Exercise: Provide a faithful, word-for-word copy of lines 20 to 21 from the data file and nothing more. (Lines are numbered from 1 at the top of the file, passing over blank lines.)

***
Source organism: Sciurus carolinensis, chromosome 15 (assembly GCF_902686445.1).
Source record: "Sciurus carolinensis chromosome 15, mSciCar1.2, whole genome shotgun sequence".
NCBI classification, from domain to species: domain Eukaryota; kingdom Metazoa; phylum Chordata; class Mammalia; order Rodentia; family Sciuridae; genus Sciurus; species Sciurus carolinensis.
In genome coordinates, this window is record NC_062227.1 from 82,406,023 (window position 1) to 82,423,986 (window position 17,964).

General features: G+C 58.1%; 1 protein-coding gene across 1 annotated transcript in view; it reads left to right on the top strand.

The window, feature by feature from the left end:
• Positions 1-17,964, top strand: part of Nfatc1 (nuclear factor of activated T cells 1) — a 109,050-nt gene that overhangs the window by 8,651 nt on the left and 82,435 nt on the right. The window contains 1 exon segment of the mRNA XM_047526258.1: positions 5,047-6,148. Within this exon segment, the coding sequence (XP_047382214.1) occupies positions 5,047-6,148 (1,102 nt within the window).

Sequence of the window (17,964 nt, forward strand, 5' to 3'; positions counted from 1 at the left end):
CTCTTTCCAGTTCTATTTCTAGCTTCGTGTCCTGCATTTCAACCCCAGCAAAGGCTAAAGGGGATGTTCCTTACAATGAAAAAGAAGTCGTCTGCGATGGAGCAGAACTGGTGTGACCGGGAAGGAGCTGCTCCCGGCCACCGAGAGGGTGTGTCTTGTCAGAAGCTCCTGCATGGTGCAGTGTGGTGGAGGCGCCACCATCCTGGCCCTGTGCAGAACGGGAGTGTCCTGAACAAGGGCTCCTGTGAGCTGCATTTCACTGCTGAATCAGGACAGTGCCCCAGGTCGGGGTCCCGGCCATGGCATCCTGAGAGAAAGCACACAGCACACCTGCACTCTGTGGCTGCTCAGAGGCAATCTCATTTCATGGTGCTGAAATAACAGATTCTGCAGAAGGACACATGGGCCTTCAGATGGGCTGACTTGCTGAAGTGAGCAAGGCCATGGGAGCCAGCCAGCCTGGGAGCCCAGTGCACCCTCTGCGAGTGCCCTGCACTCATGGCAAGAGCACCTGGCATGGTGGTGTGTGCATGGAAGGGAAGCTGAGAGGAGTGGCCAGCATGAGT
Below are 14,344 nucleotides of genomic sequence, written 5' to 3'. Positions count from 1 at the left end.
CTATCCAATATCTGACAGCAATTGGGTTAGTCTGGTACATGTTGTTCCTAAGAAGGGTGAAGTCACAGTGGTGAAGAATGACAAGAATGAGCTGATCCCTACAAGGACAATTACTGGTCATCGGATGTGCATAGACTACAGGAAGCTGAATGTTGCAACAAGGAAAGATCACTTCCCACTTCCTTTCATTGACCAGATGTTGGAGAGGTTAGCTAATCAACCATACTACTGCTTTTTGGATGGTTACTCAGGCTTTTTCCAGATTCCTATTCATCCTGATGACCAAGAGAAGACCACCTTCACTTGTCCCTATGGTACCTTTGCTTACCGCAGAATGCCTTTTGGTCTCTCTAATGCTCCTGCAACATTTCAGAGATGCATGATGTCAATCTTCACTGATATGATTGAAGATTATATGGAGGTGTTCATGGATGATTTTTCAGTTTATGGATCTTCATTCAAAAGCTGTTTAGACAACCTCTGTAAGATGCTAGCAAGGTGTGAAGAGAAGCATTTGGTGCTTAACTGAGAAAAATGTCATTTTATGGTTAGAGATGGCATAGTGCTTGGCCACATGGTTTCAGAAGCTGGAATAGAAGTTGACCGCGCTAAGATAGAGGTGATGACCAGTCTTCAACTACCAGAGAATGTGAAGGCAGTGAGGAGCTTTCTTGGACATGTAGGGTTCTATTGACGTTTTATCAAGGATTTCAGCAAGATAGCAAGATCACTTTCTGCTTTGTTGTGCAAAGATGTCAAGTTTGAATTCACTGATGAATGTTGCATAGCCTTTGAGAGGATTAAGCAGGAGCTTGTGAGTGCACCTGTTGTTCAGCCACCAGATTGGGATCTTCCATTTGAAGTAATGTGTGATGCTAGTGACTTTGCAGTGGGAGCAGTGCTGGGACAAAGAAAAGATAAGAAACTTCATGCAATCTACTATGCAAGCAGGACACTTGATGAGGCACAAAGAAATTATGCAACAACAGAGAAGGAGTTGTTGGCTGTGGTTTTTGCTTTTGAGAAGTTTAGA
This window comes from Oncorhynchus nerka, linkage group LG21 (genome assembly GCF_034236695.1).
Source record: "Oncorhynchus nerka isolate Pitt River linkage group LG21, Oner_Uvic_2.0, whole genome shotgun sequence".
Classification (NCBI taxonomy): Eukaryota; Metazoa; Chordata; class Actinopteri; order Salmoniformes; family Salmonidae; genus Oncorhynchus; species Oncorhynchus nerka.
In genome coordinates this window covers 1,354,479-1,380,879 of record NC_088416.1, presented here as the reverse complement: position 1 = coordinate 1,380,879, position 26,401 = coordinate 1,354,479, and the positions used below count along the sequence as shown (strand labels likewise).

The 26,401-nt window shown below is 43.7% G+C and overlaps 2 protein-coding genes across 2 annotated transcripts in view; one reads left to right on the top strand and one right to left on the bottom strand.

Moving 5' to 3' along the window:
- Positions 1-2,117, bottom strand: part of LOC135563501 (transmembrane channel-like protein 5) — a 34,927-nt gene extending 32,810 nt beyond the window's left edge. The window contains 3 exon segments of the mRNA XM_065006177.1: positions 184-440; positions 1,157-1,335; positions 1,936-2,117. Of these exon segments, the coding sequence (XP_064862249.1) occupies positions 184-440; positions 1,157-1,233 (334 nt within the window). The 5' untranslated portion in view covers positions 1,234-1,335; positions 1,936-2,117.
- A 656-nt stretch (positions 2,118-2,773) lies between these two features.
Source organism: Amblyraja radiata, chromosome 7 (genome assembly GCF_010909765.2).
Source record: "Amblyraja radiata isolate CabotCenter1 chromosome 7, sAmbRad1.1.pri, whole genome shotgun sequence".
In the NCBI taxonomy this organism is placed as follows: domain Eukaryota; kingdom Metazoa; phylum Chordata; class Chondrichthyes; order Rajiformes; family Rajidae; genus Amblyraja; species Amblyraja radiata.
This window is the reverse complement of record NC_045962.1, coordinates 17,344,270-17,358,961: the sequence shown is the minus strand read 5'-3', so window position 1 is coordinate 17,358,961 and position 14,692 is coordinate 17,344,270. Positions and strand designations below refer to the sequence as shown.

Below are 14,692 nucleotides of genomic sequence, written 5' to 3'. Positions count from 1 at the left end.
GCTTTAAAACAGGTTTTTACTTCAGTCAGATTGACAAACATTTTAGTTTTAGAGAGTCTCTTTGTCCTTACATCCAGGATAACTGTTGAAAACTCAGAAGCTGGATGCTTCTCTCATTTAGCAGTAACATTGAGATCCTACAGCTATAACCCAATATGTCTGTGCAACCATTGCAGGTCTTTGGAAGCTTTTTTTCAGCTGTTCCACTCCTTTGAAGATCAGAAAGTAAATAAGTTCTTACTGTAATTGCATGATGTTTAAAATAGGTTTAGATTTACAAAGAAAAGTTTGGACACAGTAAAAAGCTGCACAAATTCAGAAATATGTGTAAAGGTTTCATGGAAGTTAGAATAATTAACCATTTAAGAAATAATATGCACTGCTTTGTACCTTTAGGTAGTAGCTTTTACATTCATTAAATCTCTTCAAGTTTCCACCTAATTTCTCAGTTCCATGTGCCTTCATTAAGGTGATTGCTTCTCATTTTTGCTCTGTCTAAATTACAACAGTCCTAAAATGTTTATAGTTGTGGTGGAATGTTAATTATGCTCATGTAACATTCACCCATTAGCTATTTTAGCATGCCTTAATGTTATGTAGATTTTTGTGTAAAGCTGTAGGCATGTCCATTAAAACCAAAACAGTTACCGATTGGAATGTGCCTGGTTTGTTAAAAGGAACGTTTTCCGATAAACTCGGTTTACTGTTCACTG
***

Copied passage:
Source organism: Amblyraja radiata, chromosome 7 (genome assembly GCF_010909765.2).
Source record: "Amblyraja radiata isolate CabotCenter1 chromosome 7, sAmbRad1.1.pri, whole genome shotgun sequence".